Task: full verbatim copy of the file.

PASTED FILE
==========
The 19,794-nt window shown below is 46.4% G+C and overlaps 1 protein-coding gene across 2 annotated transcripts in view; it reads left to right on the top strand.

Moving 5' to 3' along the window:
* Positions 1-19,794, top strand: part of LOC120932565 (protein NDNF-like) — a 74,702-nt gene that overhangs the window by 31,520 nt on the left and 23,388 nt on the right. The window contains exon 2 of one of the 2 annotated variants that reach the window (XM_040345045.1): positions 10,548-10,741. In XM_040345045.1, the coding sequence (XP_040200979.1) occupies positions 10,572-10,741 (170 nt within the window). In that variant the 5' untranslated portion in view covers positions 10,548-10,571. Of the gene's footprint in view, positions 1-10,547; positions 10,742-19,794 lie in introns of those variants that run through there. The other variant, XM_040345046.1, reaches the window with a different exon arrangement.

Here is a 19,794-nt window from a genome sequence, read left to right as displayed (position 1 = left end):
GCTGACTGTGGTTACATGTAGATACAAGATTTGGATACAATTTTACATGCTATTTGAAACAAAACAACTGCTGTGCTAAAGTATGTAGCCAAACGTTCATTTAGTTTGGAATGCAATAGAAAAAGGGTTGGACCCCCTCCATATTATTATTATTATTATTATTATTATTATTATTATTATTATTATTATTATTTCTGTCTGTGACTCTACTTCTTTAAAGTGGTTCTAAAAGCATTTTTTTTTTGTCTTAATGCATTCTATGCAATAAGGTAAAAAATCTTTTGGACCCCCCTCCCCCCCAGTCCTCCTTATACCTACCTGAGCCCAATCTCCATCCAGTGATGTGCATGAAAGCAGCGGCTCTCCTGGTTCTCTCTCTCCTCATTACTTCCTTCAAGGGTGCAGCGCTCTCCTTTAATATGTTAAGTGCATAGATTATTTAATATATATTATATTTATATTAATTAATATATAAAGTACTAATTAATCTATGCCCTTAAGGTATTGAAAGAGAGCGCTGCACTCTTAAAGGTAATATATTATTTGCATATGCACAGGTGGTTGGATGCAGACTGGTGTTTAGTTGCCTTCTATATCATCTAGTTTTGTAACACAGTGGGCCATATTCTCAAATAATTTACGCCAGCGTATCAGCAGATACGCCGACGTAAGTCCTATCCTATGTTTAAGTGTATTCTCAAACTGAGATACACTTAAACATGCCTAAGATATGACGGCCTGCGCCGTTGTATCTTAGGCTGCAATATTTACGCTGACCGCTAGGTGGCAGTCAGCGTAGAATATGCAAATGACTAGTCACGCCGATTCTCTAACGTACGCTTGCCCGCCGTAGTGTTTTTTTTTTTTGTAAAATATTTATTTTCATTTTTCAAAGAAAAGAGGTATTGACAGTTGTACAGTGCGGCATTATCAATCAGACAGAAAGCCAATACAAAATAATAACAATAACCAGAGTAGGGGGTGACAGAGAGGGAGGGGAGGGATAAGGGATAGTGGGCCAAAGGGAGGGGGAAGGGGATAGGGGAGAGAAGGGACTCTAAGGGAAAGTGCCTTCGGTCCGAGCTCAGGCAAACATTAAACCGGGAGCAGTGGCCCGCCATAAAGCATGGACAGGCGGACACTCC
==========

The 19,794-nt window shown below is 46.4% G+C and overlaps 1 protein-coding gene across 2 annotated transcripts in view; it reads left to right on the top strand.

Moving 5' to 3' along the window:
* Positions 1-19,794, top strand: part of LOC120932565 (protein NDNF-like) — a 74,702-nt gene that overhangs the window by 31,520 nt on the left and 23,388 nt on the right. The window contains exon 2 of one of the 2 annotated variants that reach the window (XM_040345045.1): positions 10,548-10,741. In XM_040345045.1, the coding sequence (XP_040200979.1) occupies positions 10,572-10,741 (170 nt within the window). In that variant the 5' untranslated portion in view covers positions 10,548-10,571. Of the gene's footprint in view, positions 1-10,547; positions 10,742-19,794 lie in introns of those variants that run through there. The other variant, XM_040345046.1, reaches the window with a different exon arrangement.

Here is a 19,794-nt window from a genome sequence, read left to right as displayed (position 1 = left end):
GCTGACTGTGGTTACATGTAGATACAAGATTTGGATACAATTTTACATGCTATTTGAAACAAAACAACTGCTGTGCTAAAGTATGTAGCCAAACGTTCATTTAGTTTGGAATGCAATAGAAAAAGGGTTGGACCCCCTCCATATTATTATTATTATTATTATTATTATTATTATTATTATTATTATTATTATTTCTGTCTGTGACTCTACTTCTTTAAAGTGGTTCTAAAAGCATTTTTTTTTTGTCTTAATGCATTCTATGCAATAAGGTAAAAAATCTTTTGGACCCCCCTCCCCCCCAGTCCTCCTTATACCTACCTGAGCCCAATCTCCATCCAGTGATGTGCATGAAAGCAGCGGCTCTCCTGGTTCTCTCTCTCCTCATTACTTCCTTCAAGGGTGCAGCGCTCTCCTTTAATATGTTAAGTGCATAGATTATTTAATATATATTATATTTATATTAATTAATATATAAAGTACTAATTAATCTATGCCCTTAAGGTATTGAAAGAGAGCGCTGCACTCTTAAAGGTAATATATTATTTGCATATGCACAGGTGGTTGGATGCAGACTGGTGTTTAGTTGCCTTCTATATCATCTAGTTTTGTAACACAGTGGGCCATATTCTCAAATAATTTACGCCAGCGTATCAGCAGATACGCCGACGTAAGTCCTATCCTATGTTTAAGTGTATTCTCAAACTGAGATACACTTAAACATGCCTAAGATATGACGGCCTGCGCCGTTGTATCTTAGGCTGCAATATTTACGCTGACCGCTAGGTGGCAGTCAGCGTAGAATATGCAAATGACTAGTCACGCCGATTCTCTAACGTACGCTTGCCCGCCGTAGTGTTTTTTTTTTTTGTAAAATATTTATTTTCATTTTTCAAAGAAAAGAGGTATTGACAGTTGTACAGTGCGGCATTATCAATCAGACAGAAAGCCAATACAAAATAATAACAATAACCAGAGTAGGGGGTGACAGAGAGGGAGGGGAGGGATAAGGGATAGTGGGCCAAAGGGAGGGGGAAGGGGATAGGGGAGAGAAGGGACTCTAAGGGAAAGTGCCTTCGGTCCGAGCTCAGGCAAACATTAAACCGGGAGCAGTGGCCCGCCATAAAGCATGGACAGGCGGACACTCC